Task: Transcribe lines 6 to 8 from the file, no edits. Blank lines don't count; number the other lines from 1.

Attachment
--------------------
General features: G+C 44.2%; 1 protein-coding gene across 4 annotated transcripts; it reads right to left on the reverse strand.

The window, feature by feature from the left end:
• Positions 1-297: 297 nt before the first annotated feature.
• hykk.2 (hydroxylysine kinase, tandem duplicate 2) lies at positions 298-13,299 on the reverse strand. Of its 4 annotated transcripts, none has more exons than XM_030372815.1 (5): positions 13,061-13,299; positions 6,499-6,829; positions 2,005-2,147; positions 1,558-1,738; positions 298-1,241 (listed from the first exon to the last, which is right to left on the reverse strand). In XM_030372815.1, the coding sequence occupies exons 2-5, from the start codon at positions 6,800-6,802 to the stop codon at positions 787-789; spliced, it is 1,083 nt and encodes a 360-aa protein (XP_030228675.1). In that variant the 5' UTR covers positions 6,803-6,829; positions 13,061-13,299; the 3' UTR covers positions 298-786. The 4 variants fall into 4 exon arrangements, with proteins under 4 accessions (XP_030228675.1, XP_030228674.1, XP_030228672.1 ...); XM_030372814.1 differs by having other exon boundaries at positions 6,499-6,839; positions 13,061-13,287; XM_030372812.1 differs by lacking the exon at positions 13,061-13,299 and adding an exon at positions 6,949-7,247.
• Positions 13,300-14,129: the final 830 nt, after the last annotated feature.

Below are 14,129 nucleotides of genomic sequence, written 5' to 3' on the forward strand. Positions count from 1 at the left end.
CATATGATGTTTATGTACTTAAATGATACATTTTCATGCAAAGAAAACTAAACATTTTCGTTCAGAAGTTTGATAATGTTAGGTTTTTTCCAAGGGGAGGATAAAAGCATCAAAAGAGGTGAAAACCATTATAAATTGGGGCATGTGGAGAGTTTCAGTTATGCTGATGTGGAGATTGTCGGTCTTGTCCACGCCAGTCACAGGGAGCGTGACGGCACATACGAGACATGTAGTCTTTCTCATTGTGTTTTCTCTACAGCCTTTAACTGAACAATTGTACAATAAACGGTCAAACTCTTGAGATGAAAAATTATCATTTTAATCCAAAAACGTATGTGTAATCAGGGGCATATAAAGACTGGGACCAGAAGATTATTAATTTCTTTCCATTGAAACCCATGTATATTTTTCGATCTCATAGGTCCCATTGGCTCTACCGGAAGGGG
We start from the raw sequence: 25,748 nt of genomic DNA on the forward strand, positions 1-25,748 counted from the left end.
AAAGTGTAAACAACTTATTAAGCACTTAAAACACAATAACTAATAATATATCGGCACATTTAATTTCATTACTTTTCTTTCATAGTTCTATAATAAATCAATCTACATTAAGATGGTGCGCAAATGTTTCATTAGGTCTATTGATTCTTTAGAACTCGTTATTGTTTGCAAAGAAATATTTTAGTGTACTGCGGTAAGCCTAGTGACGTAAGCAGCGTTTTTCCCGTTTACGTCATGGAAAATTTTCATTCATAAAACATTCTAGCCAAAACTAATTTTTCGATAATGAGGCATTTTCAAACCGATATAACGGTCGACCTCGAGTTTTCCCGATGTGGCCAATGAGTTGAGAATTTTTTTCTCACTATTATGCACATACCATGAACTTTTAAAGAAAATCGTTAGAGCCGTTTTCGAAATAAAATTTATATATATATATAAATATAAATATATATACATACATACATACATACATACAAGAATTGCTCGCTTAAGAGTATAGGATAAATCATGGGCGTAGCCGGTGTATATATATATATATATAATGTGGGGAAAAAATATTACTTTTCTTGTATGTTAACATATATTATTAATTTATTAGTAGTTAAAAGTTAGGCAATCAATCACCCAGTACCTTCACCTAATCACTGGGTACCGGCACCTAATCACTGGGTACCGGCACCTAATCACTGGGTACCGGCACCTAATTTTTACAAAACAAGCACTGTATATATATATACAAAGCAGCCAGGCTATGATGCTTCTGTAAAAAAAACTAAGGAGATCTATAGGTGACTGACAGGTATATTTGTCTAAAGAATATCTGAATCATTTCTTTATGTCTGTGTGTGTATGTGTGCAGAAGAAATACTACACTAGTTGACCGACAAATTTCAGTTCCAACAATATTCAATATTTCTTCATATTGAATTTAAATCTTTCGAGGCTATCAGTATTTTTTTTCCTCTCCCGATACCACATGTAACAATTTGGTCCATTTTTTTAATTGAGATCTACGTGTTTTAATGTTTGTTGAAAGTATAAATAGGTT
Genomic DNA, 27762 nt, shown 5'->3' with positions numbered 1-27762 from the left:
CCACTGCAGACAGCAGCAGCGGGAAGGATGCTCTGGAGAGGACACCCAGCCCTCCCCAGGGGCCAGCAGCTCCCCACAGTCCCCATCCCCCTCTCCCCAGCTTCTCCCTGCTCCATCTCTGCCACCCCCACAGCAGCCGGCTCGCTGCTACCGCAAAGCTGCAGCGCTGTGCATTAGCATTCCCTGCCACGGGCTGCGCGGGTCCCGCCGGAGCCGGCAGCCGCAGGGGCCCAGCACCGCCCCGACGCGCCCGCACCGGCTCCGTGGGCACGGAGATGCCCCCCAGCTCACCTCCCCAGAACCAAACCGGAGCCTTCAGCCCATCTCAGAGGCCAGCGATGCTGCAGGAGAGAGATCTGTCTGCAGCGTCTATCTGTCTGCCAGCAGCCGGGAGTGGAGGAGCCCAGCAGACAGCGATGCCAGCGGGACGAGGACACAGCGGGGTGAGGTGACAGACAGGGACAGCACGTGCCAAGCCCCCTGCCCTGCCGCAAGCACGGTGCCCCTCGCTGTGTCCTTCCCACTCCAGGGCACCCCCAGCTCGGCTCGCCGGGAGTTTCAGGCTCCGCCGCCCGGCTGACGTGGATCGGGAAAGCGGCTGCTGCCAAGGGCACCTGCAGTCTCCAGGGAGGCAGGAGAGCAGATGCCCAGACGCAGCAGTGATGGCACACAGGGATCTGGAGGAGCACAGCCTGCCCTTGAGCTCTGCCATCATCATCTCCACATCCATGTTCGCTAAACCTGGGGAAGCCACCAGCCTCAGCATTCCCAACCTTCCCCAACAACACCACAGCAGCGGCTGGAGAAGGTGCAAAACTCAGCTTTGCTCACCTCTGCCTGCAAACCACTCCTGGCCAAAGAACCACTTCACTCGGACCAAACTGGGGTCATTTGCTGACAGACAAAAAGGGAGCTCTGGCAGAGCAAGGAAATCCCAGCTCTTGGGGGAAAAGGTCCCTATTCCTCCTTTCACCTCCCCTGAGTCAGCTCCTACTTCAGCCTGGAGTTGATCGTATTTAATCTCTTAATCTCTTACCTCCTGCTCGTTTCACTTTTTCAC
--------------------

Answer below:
Below are 14,129 nucleotides of genomic sequence, written 5' to 3' on the forward strand. Positions count from 1 at the left end.
CATATGATGTTTATGTACTTAAATGATACATTTTCATGCAAAGAAAACTAAACATTTTCGTTCAGAAGTTTGATAATGTTAGGTTTTTTCCAAGGGGAGGATAAAAGCATCAAAAGAGGTGAAAACCATTATAAATTGGGGCATGTGGAGAGTTTCAGTTATGCTGATGTGGAGATTGTCGGTCTTGTCCACGCCAGTCACAGGGAGCGTGACGGCACATACGAGACATGTAGTCTTTCTCATTGTGTTTTCTCTACAGCCTTTAACTGAACAATTGTACAATAAACGGTCAAACTCTTGAGATGAAAAATTATCATTTTAATCCAAAAACGTATGTGTAATCAGGGGCATATAAAGACTGGGACCAGAAGATTATTAATTTCTTTCCATTGAAACCCATGTATATTTTTCGATCTCATAGGTCCCATTGGCTCTACCGGAAGGGG
We start from the raw sequence: 25,748 nt of genomic DNA on the forward strand, positions 1-25,748 counted from the left end.